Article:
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POLITICAL SCIENCE

VIABILITY OF AFRICAN SOLUTIONS TO AFRICAN PROBLEMS IN PEACE AND SECURITY

OF AFRICAN SOLUTIONS TO AFRICAN IN PEACE AND SECURITY

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VIABILITY OF AFRICAN SOLUTIONS TO AFRICAN PROBLEMS IN PEACE AND SECURITY

Abstract
Africa's history is marked by a battle for self-determination, which has progressed through many stages and assumed various forms. This fight is best portrayed in Africa's goal for Pax-Africana, a peace ‘that is preserved and maintained by Africa herself', following the end of the Cold War and the emergence of a multi-polar world order in the twenty-first century.

African Solutions to African challenges (AfSol) is a concept that places Africa at the forefront of defining and solving its own challenges. This study supports the idea of AfSol as an extension of Pan Africanism and African Nationalism, and hence has strong historical origins.

The study examined the practicality of African Solutions to African Problems in the security domain, using the African Union as an institutional vehicle, using the Libyan crisis and the peacekeeping force deployed in Somalia (AMISOM) since 2007 as case studies.

The study investigates the practical difficulties the Union has faced in providing an African-centered solution to the Libyan crisis at the early stages of the conflict, and with the Somalia case study,

the study examines the type of difficulties the Union has faced with AMISOM by investigating how much of the mission's agenda is homegrown given that it is funded by donors.

The study used a qualitative technique. The research data was compiled from both primary and secondary sources.

The AU is hampered in upholding AfSol in the peace and security domains due to institutional and financial weaknesses, and the study identified unwarranted external intervention in the internal affairs of African states as a challenge to the Union's genuine efforts to provide African-centered conflict resolution solutions.

The Libyan crisis of 2011 is one in which the Union devised a roadmap that anticipated the problems that any solution other than political would face, as its genuine efforts were thwarted by big power interests in Libya.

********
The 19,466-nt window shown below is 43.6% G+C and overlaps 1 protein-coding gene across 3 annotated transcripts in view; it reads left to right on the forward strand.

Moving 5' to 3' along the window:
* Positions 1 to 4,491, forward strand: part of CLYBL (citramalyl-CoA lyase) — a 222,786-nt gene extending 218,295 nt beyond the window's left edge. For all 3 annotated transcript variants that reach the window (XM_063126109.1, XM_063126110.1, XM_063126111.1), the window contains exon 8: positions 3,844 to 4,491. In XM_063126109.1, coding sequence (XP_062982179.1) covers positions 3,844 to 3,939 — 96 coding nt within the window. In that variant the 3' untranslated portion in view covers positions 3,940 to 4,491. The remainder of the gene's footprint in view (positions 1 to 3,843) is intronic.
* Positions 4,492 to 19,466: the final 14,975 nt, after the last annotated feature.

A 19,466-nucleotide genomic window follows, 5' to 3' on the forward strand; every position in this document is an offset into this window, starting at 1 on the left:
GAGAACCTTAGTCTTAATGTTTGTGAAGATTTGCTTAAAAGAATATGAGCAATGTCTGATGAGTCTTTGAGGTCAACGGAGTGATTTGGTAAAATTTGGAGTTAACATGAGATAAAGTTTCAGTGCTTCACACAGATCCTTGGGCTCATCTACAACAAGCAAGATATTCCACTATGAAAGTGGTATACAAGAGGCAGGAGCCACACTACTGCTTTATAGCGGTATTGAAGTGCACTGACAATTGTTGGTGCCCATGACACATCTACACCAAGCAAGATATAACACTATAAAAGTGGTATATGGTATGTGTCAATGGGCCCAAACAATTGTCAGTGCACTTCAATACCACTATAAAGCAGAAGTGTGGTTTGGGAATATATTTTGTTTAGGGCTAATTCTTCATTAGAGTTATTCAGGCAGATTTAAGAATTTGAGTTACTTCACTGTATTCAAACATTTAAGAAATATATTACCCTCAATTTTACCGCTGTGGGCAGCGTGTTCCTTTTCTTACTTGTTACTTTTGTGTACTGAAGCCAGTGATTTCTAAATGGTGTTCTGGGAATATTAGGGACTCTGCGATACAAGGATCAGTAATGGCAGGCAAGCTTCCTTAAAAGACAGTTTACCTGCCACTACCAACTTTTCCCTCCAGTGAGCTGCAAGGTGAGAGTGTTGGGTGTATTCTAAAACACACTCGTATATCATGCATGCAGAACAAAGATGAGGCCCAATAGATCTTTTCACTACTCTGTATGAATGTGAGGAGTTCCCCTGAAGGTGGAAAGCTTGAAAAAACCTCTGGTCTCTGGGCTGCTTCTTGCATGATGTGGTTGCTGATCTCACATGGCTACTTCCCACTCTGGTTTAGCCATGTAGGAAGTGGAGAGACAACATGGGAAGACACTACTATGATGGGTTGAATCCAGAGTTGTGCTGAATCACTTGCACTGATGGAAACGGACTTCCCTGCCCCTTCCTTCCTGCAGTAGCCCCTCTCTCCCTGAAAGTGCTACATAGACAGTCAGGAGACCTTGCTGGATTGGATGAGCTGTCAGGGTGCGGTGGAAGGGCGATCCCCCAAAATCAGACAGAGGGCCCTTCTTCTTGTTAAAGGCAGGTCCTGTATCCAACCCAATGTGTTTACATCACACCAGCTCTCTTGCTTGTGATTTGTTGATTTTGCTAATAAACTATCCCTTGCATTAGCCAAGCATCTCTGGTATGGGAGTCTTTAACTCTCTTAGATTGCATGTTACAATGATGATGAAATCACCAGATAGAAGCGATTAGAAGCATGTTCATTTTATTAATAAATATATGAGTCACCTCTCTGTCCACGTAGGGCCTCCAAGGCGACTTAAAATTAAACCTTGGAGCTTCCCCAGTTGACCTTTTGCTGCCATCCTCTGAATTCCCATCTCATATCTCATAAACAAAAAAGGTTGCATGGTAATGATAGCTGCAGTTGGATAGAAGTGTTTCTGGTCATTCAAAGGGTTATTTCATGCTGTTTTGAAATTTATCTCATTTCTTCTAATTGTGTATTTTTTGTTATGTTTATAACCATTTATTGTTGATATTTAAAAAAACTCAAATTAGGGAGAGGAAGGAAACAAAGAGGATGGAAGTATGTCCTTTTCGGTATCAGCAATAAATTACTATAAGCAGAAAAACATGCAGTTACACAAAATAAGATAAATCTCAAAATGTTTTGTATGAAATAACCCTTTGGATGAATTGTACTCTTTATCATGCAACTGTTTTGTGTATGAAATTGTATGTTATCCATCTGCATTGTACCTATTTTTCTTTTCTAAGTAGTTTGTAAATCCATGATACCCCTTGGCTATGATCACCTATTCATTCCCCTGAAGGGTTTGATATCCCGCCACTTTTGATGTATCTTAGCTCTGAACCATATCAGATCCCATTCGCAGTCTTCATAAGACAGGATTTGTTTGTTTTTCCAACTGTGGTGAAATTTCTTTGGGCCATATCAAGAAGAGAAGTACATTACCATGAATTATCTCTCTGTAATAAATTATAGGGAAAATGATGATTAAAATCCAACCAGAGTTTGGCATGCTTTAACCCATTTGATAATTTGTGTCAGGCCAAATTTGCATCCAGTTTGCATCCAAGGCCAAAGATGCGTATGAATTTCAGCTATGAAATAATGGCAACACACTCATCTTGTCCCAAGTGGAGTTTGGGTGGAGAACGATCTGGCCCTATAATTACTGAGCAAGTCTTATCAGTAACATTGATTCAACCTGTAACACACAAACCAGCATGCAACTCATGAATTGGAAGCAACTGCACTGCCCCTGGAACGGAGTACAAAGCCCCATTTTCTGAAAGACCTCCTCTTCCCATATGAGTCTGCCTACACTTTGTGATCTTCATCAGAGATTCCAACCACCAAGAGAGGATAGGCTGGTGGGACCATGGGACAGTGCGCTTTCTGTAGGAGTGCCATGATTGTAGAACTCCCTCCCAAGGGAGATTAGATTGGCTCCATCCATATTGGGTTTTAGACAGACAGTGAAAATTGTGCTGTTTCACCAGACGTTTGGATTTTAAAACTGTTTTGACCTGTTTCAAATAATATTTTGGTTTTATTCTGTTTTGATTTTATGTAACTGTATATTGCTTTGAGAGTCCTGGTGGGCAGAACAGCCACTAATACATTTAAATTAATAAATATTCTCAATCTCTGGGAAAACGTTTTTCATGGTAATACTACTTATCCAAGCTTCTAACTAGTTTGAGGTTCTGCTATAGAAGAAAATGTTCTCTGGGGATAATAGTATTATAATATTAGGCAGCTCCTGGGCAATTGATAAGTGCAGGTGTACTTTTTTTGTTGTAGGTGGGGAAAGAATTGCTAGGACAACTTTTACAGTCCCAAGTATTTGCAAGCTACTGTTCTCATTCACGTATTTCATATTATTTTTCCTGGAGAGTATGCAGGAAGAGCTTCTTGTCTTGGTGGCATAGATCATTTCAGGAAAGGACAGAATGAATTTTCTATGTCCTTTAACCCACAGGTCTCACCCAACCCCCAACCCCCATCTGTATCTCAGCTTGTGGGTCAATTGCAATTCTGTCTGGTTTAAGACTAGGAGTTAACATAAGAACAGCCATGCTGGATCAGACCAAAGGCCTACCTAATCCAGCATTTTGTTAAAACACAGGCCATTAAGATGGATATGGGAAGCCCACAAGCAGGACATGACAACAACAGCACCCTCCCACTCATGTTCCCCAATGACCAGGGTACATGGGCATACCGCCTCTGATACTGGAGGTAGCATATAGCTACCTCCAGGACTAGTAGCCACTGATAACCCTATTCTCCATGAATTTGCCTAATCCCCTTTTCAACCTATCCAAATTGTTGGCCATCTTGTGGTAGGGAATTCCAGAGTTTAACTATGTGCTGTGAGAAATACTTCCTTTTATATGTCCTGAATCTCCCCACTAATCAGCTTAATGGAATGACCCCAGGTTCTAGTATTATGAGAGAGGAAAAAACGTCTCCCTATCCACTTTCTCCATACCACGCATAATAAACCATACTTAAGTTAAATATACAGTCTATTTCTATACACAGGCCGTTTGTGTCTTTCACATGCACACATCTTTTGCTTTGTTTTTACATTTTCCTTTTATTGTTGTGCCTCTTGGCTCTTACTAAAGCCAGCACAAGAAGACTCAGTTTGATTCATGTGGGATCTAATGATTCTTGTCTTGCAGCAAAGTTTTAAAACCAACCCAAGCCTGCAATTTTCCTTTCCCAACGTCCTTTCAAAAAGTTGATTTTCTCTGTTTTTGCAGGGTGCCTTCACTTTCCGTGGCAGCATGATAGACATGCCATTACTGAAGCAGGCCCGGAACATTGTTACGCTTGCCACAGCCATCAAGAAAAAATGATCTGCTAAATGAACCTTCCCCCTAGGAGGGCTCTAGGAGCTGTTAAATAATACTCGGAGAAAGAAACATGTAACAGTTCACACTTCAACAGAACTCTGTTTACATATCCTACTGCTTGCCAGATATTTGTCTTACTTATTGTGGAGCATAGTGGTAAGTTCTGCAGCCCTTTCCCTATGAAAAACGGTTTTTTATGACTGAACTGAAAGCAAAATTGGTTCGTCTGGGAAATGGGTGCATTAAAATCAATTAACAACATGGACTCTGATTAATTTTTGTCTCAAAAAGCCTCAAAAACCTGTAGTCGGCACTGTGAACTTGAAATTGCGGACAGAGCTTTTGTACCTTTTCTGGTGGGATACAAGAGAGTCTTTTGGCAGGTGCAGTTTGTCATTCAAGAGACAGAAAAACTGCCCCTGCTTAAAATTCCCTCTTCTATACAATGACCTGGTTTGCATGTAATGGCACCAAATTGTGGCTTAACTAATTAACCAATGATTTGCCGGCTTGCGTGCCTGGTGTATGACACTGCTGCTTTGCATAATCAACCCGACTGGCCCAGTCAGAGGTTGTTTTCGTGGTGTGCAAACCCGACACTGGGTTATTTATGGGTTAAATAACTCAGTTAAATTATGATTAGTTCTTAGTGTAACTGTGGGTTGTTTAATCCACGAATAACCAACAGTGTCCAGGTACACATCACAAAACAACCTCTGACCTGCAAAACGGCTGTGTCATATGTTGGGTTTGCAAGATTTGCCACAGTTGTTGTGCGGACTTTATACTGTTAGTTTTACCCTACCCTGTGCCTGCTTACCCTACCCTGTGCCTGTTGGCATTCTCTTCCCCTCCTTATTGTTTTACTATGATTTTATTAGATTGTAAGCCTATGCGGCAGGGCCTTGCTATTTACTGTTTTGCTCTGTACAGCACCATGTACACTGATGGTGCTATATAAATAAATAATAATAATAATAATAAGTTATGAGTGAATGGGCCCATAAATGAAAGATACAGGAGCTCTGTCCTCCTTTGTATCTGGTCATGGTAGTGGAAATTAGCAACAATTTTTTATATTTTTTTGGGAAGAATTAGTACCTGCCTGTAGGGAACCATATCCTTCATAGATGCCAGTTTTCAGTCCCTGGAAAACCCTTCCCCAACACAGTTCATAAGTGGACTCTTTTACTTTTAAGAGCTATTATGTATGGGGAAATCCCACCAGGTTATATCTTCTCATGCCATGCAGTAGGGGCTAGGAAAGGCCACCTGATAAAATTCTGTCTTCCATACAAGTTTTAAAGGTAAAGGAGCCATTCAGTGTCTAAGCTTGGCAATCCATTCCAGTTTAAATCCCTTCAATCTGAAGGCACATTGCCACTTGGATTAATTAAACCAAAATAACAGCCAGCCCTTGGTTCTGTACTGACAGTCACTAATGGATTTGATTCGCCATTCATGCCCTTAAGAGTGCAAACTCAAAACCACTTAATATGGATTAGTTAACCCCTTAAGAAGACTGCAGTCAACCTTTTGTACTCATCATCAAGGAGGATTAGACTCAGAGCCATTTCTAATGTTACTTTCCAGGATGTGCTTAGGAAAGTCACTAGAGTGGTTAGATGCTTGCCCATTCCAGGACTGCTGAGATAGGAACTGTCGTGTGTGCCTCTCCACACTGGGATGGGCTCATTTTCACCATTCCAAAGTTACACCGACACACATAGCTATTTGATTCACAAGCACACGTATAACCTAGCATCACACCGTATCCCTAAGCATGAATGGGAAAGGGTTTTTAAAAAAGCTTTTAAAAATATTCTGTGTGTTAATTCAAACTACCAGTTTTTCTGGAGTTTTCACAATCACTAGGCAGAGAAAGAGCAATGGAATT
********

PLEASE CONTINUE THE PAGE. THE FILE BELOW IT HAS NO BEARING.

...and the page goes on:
This demonstrated an instance in which the Union was not even permitted to take ownership of a crisis by proposing African-centered remedies on the continent.

On the other hand, AMISOM, heralded as a success story by some, is an example of how, even when some level of African ownership is exercised, African Solutions fall short since the mission is funded by external powers, who have a direct influence in the type of agenda carried out by the mission.

Finally, the report celebrates the concept of African answers to African Problems as having a high potential for offering long-term answers to the continent's peace and security challenges.

The concept is still a work in progress, but it should not be dismissed as ‘rhetoric' based on the AU's institutional and financial power; it is one that can be realised.

Chapter One:

Introduction

1.1. Background.
Africa is a conflict-torn continent, and the African Union (AU), primarily a peacekeeping and security entity, has been tasked with restoring peace and security to the continent. The organisation was founded with a new mandate to handle violence on the continent; its predecessor, the Organisation of African Unity (OAU), had failed to do so on its own due to its non-intervention philosophy.

The AU has embraced a new strategy known as non-indifference. The Rwandan genocide of 1994 was one of the elements that drove the OAU's metamorphosis into the AU, with the goal of finding African solutions to African problems.

According to Professor Amadou Sessay, the construction of the AU's Peace and Security (APSA) demonstrates the organization's emphasis on local conflict prevention and management, as well as process ownership, as represented in the Constitutive Act.1

Africa has been a victim of foreign involvement since colonialism, and the meddling continues after more than 50 years of independence. According to Ferim Valery, African politicians and scholars have long expressed worry over foreign meddling in African countries' internal affairs.

They have criticised humanitarian involvement as a neocolonial goal driven by self-interest.2 With the fact that foreign participation in the continent is motivated by self-interest rather than a genuine desire to serve,

Africans have been driven to take control of their own affairs. ‘African Solutions' or ‘Try Africa First' highlights the attitude of African leaders through their multilateral organisations – the OAU, and now the AU and RECs – to minimise, as far as possible, direct external powers' participation in African disputes.

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